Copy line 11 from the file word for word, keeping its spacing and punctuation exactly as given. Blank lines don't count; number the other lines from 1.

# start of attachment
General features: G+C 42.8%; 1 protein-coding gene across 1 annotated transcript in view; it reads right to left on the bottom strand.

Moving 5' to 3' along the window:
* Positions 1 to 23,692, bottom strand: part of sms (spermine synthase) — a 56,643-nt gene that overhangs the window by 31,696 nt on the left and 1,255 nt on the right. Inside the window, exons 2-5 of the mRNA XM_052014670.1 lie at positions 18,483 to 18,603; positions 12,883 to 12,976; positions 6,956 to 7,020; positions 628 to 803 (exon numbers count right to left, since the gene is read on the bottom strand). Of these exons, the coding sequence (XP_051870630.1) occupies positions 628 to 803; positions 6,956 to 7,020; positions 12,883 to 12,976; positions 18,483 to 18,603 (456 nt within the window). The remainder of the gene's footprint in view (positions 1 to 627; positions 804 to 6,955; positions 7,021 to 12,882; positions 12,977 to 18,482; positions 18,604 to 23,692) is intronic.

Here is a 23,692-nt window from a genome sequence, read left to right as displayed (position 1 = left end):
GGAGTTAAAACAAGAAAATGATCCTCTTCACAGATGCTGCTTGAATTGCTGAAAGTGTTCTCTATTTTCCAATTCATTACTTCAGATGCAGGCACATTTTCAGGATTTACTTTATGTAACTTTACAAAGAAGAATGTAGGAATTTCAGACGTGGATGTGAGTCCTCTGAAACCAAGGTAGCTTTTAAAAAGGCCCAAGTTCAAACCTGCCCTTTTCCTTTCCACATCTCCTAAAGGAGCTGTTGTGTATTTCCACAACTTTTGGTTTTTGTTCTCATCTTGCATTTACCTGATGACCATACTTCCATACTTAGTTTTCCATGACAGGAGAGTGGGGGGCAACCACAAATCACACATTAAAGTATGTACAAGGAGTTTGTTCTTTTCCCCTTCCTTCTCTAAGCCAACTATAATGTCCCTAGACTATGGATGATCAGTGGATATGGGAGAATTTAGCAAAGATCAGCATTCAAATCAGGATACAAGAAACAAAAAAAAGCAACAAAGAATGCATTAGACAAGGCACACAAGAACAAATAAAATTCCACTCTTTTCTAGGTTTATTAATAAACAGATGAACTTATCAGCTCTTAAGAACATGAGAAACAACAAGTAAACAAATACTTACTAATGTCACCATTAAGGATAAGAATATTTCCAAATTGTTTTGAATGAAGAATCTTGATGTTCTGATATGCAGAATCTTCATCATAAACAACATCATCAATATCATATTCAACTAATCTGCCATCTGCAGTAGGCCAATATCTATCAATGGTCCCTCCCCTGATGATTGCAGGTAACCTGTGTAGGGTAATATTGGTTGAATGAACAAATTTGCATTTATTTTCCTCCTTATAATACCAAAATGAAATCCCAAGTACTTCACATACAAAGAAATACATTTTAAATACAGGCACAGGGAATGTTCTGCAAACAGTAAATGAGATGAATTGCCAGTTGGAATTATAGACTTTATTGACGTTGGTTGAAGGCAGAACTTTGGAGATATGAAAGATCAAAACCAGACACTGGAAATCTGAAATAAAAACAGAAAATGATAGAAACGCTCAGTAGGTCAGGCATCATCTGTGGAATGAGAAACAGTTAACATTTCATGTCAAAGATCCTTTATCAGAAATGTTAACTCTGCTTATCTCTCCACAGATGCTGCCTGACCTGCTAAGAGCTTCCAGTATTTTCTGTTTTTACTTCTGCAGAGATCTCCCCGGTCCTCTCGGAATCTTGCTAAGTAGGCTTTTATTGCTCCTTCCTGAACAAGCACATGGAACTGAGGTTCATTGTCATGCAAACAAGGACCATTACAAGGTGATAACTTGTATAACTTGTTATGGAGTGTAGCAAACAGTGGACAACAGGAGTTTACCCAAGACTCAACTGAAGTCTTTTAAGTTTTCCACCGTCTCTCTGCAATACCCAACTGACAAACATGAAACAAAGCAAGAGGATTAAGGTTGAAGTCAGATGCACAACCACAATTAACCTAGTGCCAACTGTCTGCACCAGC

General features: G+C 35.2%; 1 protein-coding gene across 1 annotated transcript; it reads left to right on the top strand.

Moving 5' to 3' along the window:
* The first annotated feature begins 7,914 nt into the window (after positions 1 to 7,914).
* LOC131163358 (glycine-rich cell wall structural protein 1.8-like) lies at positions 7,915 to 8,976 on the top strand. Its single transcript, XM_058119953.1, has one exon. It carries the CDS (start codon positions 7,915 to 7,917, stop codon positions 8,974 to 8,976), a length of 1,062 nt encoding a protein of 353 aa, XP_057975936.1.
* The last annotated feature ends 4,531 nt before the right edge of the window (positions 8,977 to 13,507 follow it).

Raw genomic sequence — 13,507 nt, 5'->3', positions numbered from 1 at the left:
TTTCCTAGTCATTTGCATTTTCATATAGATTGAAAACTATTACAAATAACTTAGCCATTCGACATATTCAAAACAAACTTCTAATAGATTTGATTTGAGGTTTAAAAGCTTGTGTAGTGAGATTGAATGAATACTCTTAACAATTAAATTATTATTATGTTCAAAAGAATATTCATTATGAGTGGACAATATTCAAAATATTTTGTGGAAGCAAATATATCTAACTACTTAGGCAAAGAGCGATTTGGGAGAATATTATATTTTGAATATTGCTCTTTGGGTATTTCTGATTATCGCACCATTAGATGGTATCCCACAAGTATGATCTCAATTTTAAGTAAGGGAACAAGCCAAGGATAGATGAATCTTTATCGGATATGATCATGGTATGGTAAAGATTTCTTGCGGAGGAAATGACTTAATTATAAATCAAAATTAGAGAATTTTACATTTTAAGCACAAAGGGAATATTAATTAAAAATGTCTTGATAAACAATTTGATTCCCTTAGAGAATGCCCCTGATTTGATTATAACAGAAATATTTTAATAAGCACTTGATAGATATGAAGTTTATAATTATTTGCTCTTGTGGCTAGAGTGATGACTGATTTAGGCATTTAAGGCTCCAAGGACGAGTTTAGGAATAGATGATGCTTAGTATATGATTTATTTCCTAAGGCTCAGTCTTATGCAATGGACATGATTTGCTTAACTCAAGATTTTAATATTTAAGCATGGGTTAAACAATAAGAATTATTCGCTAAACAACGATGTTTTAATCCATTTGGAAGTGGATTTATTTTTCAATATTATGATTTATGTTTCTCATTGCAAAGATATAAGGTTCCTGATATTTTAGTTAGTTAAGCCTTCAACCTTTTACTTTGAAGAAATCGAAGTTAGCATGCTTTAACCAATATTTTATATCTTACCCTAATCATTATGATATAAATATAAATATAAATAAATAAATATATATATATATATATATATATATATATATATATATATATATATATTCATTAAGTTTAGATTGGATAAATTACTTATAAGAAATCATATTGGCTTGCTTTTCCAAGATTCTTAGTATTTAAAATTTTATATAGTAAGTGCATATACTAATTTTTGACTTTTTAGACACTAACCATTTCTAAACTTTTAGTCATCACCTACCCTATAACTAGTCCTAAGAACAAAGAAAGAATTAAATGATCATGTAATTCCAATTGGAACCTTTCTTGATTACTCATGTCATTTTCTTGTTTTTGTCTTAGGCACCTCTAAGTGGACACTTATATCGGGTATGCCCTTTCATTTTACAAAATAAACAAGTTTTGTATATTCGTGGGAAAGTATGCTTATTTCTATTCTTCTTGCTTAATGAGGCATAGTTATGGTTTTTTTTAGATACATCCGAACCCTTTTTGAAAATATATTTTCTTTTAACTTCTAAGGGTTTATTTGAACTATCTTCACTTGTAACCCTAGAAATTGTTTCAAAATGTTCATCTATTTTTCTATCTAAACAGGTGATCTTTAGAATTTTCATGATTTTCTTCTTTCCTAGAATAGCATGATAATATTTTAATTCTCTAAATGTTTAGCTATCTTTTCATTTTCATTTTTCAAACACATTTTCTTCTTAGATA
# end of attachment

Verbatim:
Raw genomic sequence — 13,507 nt, 5'->3', positions numbered from 1 at the left: